The Power of Preschool — A Special Publication by The Good Beginnings Alliance
(page 8 of 8)
Investing in Pre-K
Business leaders reinforce the long-term benefit of early childhood education for Hawaii’s keiki
By David Putnam
Gaps in knowledge and skills, according to myriad studies on early childhood learning, develop within the first five years of life. To overcome that, 39 states today are investing in preschools because they realize that preparing children for formal education in the early years can give them a leg up once they enter kindergarten.
And, in the long-term, it’s a good business decision.
“The importance of early childhood education and the effort to afford more families the opportunity to send their children to preschool cannot be understated,” says Randy Perreira, executive director of HGEA. “It is imperative that our state provides the resources to make preschool more accessible to all. The benefits will include a better prepared workforce with the skills necessary to compete in an evolving job market.”
Hawaii is among the 11 states without a state-funded preschool program. Business leaders have begun to advocate for a state-supported prekindergarten program so that all 4-year-olds have access to early education.
“The majority of efforts for social programs to improve our community is focused on reactionary measures. Issues dealing with the homeless, drug addiction rehabilitation, kupuna needs, etc., are all needed aspects of what we do every day, but again, reactionary,” says Keith Vieira, senior vice president of operations for Starwood Hotels. “From a business community perspective, we need to be more ‘proactive’ in dealing with future problems in our state. I can think of no more proactive measure than giving children the early educational foundation needed to be successful in school, and therefore in life.”
Gary K. Kai, executive director of Hawaii Business Roundtable, agrees.
“Early childhood education prepares our children for their entire academic life as well as their lives as contributing members of our community,” says Kai. “Investing in education is the key to creating a community of well-educated and trained employees. It is better for businesses, it is better for all of our citizens, regardless of whether they have children, and it is better for our entire community.”
Efforts throughout the state to gain support for a preschool program can benefit in many ways from business perspectives – and participation. For the business community, the payoff of investing in 4-year-olds now is having in place a driver of future economic competitiveness as well as more productive workers years down the road.
“Focusing on early education for our youngest children is about our future,” Kai says. “The long-range benefits for employers include increasing the vibrancy of our community. Businesses and employees that can compete globally contribute to a more diverse and stronger economy. A strong economy means more customers and more jobs.”
Offering early childhood education also is crucial for Hawaii’s efforts to keep its future leaders at home rather than looking for opportunities on the Mainland, Vieira says.
“For the students attending college here and trying to decide where they will spend their future, we want to keep those talented individuals here. And they recognize the need for their children to get quality preschool education in Hawaii. For those who do go away and want to return to their aina to work and raise a family, they recognize Hawaii needs to have a quality education system that starts with early education for their children, which is of crucial importance to them,” Vieira says.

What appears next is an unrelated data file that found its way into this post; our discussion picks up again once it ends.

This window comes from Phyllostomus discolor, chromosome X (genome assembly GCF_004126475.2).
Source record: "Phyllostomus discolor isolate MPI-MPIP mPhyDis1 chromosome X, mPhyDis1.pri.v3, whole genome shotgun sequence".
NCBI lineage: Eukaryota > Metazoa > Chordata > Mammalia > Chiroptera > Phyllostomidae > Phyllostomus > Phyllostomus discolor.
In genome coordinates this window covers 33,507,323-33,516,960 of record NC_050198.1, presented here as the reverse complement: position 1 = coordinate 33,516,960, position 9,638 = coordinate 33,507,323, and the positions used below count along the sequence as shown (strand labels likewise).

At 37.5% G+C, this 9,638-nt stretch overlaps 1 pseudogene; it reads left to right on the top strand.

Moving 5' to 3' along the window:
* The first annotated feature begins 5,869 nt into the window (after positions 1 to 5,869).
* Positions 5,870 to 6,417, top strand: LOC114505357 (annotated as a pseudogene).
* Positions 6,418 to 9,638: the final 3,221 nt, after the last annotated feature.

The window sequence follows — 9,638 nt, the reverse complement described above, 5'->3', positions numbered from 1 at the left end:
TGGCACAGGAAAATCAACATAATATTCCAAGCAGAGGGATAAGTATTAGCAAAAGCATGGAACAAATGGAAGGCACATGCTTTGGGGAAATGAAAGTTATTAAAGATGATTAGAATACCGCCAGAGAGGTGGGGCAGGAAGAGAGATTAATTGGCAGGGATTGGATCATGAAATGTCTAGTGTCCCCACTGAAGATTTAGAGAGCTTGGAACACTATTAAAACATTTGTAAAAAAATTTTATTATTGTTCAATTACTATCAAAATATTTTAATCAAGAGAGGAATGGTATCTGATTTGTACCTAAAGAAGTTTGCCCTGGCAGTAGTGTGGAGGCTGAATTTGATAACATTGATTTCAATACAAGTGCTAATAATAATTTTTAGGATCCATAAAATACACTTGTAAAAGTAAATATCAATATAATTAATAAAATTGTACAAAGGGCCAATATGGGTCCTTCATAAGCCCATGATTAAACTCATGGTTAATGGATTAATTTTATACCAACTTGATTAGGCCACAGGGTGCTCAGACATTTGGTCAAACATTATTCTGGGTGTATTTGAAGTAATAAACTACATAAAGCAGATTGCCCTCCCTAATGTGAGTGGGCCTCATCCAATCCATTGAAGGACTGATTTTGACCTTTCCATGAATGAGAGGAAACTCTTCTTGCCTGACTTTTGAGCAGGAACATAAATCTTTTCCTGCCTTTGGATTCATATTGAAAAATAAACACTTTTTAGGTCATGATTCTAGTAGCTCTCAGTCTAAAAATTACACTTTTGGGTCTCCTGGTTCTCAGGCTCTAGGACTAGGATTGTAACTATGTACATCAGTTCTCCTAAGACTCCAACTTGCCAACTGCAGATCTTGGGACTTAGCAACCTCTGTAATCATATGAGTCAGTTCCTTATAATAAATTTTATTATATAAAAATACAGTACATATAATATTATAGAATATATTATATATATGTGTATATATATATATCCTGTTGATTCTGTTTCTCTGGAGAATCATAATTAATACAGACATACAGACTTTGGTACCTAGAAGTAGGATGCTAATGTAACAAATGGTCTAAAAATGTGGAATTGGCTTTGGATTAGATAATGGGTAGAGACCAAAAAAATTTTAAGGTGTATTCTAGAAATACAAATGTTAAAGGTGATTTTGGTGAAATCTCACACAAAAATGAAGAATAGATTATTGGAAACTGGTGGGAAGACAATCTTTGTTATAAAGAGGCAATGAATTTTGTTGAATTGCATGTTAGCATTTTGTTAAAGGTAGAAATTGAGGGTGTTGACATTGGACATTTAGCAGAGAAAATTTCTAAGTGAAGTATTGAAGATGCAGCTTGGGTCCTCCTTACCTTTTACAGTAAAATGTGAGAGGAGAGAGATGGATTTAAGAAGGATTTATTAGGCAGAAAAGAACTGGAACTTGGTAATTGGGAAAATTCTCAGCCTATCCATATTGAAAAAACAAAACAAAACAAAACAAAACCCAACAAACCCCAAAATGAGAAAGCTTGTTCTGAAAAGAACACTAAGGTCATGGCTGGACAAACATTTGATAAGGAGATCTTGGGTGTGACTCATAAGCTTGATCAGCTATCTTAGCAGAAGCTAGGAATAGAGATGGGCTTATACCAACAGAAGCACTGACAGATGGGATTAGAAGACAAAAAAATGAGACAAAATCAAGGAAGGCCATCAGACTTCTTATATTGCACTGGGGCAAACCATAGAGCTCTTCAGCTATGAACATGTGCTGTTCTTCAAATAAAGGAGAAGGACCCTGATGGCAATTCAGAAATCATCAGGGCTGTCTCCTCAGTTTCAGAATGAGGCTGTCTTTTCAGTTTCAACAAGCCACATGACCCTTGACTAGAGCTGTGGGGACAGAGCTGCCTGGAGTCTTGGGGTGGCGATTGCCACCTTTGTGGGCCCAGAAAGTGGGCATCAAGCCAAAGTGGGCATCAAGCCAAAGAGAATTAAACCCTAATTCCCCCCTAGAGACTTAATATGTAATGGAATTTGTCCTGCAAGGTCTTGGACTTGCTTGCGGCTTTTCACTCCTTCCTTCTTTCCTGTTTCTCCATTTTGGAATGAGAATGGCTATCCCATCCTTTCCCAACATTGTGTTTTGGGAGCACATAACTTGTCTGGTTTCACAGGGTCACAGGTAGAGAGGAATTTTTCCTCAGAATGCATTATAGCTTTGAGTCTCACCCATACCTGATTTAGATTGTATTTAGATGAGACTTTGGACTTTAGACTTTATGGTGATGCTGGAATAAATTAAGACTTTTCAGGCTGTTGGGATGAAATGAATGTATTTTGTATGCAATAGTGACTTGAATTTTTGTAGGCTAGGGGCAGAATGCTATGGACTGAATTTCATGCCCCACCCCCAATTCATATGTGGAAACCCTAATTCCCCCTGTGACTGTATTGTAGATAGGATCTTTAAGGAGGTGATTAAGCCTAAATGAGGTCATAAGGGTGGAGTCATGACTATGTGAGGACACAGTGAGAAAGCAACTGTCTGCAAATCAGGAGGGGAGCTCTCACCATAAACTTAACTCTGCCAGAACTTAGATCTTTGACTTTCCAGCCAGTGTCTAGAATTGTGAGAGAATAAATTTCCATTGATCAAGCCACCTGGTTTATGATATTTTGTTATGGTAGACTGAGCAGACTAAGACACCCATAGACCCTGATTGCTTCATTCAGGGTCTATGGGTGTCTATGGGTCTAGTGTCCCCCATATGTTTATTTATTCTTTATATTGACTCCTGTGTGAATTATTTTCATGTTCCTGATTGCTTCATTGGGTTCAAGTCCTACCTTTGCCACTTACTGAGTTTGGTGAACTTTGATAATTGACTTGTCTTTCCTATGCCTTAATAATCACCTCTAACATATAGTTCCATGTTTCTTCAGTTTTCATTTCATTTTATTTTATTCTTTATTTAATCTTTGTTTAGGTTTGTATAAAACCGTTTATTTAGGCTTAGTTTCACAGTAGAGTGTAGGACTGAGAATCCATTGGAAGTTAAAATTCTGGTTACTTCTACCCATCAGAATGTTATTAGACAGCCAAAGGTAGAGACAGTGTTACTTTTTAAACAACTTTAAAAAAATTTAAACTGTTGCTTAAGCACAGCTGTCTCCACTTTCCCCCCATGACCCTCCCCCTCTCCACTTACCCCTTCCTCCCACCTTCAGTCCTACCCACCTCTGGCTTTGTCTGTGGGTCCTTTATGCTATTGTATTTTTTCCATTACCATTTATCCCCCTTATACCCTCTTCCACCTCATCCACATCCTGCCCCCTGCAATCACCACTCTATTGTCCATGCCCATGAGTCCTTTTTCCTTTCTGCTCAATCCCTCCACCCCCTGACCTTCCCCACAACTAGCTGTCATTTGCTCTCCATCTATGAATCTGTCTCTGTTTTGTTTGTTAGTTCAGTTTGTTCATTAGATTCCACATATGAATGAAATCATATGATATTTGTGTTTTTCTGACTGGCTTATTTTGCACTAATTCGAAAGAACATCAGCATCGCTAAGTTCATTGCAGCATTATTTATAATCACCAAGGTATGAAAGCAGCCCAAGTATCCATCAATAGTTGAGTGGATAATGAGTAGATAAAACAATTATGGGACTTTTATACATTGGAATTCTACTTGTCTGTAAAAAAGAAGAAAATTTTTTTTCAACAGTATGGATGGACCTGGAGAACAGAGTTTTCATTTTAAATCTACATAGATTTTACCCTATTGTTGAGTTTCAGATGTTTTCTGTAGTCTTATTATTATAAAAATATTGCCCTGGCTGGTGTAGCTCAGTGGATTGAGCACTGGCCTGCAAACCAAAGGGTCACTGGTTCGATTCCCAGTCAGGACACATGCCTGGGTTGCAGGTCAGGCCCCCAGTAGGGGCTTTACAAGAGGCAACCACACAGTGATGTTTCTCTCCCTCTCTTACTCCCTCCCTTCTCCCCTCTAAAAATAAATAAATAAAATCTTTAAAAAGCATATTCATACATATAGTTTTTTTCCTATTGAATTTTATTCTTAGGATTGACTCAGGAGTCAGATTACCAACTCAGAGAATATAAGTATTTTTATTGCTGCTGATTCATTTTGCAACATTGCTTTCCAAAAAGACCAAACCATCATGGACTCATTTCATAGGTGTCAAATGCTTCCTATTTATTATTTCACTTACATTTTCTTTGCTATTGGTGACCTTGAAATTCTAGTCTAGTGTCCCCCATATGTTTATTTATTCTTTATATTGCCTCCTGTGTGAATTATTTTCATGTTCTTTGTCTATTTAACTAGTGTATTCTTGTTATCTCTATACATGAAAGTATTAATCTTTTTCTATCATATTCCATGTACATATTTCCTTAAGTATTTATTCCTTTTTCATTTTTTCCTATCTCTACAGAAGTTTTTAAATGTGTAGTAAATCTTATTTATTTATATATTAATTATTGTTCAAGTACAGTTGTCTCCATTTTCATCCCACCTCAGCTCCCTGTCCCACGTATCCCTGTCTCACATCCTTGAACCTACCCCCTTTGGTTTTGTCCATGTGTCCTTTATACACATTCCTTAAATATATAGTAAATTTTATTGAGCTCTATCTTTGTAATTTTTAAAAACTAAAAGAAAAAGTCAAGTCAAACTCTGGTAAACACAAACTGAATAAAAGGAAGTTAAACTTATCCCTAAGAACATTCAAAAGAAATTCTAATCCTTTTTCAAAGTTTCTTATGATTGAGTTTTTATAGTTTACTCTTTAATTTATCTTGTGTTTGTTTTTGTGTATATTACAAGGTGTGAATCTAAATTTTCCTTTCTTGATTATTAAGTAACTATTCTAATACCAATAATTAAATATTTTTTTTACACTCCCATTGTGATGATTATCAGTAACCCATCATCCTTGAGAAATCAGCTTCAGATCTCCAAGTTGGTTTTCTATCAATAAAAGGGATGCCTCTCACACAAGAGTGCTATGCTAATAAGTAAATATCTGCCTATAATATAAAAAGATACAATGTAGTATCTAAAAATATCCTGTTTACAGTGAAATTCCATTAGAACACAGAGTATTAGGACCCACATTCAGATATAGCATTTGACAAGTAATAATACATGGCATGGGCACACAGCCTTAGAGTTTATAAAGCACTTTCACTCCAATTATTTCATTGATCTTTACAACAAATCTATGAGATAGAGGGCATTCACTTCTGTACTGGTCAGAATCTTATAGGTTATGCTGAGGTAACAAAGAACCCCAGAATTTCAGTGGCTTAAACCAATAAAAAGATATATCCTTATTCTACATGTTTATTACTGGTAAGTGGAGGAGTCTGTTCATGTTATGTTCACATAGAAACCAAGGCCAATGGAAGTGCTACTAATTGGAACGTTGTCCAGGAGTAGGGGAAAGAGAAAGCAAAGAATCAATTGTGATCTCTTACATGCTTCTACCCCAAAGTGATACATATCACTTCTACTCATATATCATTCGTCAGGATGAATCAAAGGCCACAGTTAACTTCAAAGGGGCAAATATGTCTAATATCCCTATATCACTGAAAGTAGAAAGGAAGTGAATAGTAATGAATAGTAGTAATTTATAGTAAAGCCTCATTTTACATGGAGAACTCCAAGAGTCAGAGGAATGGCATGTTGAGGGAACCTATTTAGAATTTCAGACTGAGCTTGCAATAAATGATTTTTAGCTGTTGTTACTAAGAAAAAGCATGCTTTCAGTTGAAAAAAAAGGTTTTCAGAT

“We are at a pivotal moment,” Perreira says. “Without making the commitment and securing funding for universal access to early childhood education, we risk not having a sufficiently prepared workforce for the future. Now is the time to make early childhood education a reality for all.”
Photo: HGEA Offices
“As our job market evolves … we need individuals who are better prepared to take on the jobs of the future – ranging from occupations that require more high-tech skills to more traditional occupations, such as carpenters and electricians.”
– Randy Perreira, HGEA President of Hawaii State AFL-CIO
Photo: Starwood Hotels
“Early education is the key, and will build better communities, better businesses, more successful families and help prevent future problems.”
– Keith Vieira, Starwood Hotels
Photo: Hawaii Business Roundtable
“The long-range benefits to the business sector are very straightforward. For a business to survive it must continue to have better educated and trained employees.”
– Gary Kai, Hawaii Business Roundtable
How do we get there?
Good Beginnings Alliance is urging legislators to fund access to preschool for all 4-year-olds in Hawaii. Here are FOUR ways you can help make that happen:
Step up, Sign up: Visit the BeMyVoiceHawaii.org website and sign-up to stay informed about legislation and events related to the statewide preschool plan. Like the Be My Voice! Hawaii on Facebook and follow the campaign on Twitter too. Stay up-to-date and share what you think of the preschool plan.
Contact your lawmakers: The election is over and now it’s time to tell your legislator that preschool for all Hawaii 4-year-olds is a priority for you and should be a priority for them! Visit the Be My Voice Hawaii website and send an email to your legislator.
Be a big voice: Talk to your friends and family. Get more people involved, whether they have 4-year-olds or not.
Donate: Your contribution will help GBA advocate for better early childhood programs for our state.
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